Golf club nears potential sale of land near back nine
Editor | March 19, 2021 7:00 AM
The Cabinet View Golf Club is closing in on a land deal that would allow it to partially repay the City of Libby for an outstanding loan, officials say.
Speaking on behalf of the organization, George Mercer delivered the news to Libby City Council on March 15. For nearly two decades, the organization has struggled to sell land near its back nine, the proceeds of which were expected to cover the roughly $1.54 million loan it took out in 2004. An interested buyer has finally emerged, Mercer told city councilors.
“We have spent years trying to sell the land,” Mercer said. “[The] party that is trying to purchase it today is very real. We believe we should jump all over it.”
The last time a potential buyer expressed interest in the property was roughly 15 years ago, Mercer said.
But even with the sale, Mercer said his organization would be requesting partial debt forgiveness from City Hall. He urged city councilors to schedule a meeting as soon as possible to discuss the matter so as not to hold up the sale.
Back in 2004, Libby City Council was distributing $8.5 million in federal economic development funds. The golf club was one of nine organizations to receive a loan, with the dollars slated for construction of an additional nine holes at the course. Other community groups received grants from the pot of money.
The loan was secured by way of a mortgage on the property, which the club planned to subdivide and sell. Proceeds from the sales would eventually repay the loan, according to the agreement. Were the proceeds to fall short, the club remained liable for the outstanding balance.
Mercer said that, based on the potential arrangement, the club likely would be able to pay back $878,875. They would need forgiveness of the remaining $662,125.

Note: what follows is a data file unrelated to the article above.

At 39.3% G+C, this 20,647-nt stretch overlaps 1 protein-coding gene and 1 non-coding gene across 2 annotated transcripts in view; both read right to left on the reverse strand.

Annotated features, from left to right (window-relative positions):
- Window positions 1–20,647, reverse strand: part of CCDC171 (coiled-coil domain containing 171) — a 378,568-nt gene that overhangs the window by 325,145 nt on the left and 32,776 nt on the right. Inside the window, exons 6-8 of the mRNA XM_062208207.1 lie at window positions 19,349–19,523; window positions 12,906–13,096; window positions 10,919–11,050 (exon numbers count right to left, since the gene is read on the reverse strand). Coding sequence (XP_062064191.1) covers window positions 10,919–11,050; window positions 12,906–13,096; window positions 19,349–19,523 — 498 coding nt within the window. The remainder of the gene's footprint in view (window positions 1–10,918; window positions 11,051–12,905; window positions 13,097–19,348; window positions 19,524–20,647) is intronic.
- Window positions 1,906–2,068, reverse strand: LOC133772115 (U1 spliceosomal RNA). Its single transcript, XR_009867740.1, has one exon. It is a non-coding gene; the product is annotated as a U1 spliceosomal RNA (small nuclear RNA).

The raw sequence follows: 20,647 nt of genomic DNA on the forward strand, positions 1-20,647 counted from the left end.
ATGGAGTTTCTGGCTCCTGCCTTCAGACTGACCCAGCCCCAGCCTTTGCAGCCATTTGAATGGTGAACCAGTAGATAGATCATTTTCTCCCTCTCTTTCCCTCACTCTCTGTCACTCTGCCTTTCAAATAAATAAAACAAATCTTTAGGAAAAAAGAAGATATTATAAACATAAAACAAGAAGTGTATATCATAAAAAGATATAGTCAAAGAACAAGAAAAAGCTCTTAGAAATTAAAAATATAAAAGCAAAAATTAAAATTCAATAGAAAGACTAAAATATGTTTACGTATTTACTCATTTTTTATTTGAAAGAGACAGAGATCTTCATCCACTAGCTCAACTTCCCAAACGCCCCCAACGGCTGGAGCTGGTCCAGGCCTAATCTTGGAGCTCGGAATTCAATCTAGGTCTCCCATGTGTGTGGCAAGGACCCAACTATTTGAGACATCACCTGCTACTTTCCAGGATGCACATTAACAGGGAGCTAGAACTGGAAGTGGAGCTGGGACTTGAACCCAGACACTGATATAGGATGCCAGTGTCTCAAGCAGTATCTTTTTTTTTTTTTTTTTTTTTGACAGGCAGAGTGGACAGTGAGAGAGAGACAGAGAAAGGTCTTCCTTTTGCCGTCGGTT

Still, he touted the potential deal as the best possible outcome for both Libby and the golf club.
“We are trying to present what is the best benefit for everybody,” he said.
City Councilor Kristin Smith wondered why she and her colleagues would have any part of a private land sale. She imagined that could move forward regardless of the negotiations over the loan.
City Attorney Dean Chisholm said that a lien that Libby holds over the property effectively makes City Hall a player in the sale.
“I believe we have a lien against that property such that any buyer would want to know they’re extinguishing that prior lien before paying over the purchase price,” Chisholm said. “We kind of become a party to the transaction.”
Chisholm recommended the golf club submit a written proposal in the coming days, which would include the buyer’s bona fides. After that, he expected city councilors could make a decision on the outstanding loan within two weeks.
Mercer agreed. He also asked city councilors to consider holding a special meeting if the timeline did not match up with the council’s regular schedule.
“I think most of you do know me,” Mercer said. “I wouldn’t come up here and speak my name and tell you that you can trust me and this individual [if it wasn’t the case]. They have very good intentions and their intention is much larger than this parcel.”